Featured Lesson Designer
Homeschooling gives parents the opportunity to help their children learn about handling finances in a Biblical way. Since real life is about much more than just academics, it would be prudent to include life skills such as business and financial knowledge. In this interview with Paul Vasy, who is the lesson designer of Personal Finance in Bite-Size Chunks, he shares how he started his own business and tips for teaching personal finance.
TOS: What led you to the world of business and finance?
Paul: My pathway took me along the bsiness route. Originally, I wanted to be an elementary teacher, but for one reason or another, I ended up going down the high school route, specializing in business education. Once I left the classroon and after talking the talk, I decided to go into game design.
TOS: How did CashCrunchGame get started?
Paul: In 2012, I moved to the United States and was considering teaching. I looked into teaching business in high schools in California, but they wanted me to do my teaching credential again. At that time, I already had twelve years of teaching experience, was a head of department, teacher trainer, and external examiner among other things. After that bit of news, CashCrunchGames was founded. I started to create board games, card games, and other resources using the skills that I had learned in the classroom.
TOS: How does the CashCrunchGames help children learn about finance and investing?
Paul: CashCrunchGames resources have been made to create an experience and make it about the user. We all remember stories that have been told to us. I have taken that concept and made the experiences about the students – the experiences are easily remembered, and it creates a discussion. The experience also allows for further concepts to be built on top of what the user has experienced. This makes learning easier and more engaging because it is more relatable. The concepts are also broken down into smaller points so that there is very little chance of any confusion. I also believe that if you cannot explain something to someone, you do not understand it.
TOS: Do you have any tips for parents who are interested in teaching personal finance to their children?
Paul: Yes! You use money every day and know more than you realize. Teach them the value of their money first, but do not go into too much detail initially. Make the concepts that you understand into a game. The idea is for them to ask you questions. It is not about lecturing but for them to discover. Here are a few activites for you. Get a Monopoly game and take out the money. Take enough money out of the box that covers your monthly income (or make a number up), then start making piles of money for your mortgage, car payment, electricity and water, groceries, savings, and don’t forget the children’s allowance. They can now see where Bank of Mum and Dad goes. When they ask for money, go back to the piles of money conversation, and say, “If you want this, I am going to take the money out of one of those piles.” It is far easier to say no because there is justification. You can then start talking about reducing the electricity and water bills if you want to go on vacation. The kids will come up with their own ways like “turn off the lights when they are not in the room.” If you are budgeting, get them to start looking at prices in a store. Have them cut out coupons so that they can see that effort can save money. Playing board games that handle money is a great way to start teaching personal finance.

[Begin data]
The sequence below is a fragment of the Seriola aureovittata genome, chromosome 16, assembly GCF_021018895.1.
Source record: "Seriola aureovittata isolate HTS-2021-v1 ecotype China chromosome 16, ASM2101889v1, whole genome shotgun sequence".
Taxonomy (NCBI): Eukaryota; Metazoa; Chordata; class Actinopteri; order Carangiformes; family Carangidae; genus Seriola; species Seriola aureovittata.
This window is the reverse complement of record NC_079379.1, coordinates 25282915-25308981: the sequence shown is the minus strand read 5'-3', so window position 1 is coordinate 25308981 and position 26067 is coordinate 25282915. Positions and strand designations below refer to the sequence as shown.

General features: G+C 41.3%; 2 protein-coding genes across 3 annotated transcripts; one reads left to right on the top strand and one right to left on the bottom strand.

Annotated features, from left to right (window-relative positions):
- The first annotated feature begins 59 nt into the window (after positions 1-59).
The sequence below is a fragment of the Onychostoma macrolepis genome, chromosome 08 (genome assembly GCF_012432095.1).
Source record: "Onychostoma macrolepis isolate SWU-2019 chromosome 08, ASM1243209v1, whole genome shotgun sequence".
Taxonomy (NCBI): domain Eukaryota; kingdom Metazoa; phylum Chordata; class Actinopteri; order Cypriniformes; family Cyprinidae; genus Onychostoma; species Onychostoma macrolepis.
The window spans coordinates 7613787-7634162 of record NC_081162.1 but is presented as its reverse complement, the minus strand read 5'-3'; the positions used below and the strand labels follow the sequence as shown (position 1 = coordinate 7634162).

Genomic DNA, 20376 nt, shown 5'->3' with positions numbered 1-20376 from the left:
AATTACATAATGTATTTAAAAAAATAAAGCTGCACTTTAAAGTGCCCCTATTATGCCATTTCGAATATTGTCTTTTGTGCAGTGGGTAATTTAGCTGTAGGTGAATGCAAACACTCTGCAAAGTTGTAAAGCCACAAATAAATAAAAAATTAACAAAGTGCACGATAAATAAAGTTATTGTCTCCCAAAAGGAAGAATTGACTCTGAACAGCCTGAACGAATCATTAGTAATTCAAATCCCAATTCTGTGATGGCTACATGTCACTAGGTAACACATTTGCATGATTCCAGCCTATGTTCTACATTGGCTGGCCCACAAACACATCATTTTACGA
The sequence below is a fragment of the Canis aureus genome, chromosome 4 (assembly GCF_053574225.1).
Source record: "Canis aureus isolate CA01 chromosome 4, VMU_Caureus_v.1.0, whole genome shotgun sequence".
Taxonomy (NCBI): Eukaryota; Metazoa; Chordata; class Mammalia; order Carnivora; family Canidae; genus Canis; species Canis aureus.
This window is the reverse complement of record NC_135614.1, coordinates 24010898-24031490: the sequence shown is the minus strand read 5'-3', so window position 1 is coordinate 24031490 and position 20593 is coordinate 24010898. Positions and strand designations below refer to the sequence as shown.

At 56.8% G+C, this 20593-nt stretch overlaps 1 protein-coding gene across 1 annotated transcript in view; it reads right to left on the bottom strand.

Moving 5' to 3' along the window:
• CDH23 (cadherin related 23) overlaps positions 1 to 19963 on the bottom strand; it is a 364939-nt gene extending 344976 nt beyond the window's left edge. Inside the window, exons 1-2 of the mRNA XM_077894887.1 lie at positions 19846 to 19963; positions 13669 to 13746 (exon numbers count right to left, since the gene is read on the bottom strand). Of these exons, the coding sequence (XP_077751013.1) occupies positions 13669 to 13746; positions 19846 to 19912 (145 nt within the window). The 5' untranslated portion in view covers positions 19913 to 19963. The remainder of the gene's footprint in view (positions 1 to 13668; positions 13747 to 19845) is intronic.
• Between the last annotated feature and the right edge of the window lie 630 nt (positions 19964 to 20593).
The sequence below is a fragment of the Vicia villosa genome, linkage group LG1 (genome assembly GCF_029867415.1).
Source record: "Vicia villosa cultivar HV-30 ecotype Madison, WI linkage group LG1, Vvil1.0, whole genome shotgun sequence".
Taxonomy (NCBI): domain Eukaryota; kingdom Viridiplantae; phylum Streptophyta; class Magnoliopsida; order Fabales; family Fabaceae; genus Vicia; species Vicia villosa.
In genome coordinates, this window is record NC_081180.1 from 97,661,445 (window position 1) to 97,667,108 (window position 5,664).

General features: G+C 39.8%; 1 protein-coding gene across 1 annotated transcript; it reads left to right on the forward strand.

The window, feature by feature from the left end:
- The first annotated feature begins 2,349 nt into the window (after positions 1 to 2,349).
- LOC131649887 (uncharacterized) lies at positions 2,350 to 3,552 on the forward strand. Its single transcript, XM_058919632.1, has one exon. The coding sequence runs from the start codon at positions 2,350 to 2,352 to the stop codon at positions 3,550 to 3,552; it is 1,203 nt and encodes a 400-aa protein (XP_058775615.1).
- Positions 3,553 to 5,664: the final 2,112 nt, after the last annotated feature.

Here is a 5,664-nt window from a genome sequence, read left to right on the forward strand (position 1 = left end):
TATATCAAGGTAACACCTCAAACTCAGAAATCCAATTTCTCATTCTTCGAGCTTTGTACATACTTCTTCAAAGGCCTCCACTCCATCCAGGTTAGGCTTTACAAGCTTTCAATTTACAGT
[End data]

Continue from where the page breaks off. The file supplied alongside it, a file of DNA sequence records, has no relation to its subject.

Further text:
TOS: Do you have any tips for high school students who are interested in starting their own business?
Paul: Find something you are passionate about since you will be living and breathing whatever you set up your business doing. Make sure you grasp your finances on a personal level first. If you cannot look after your finances, you will not be able to look after the finances of the business. Get in the habit of saving receipts so that you can claim against them later. Sometimes friends and family will not always give you honest feedback. You will hear “no” a lot, but do not be discouraged. There will always be people who want your product. You just have to find them. Be prepared to learn. The risk is high, but the rewards can be great.
TOS: Thank you for sharing these tips, Paul!
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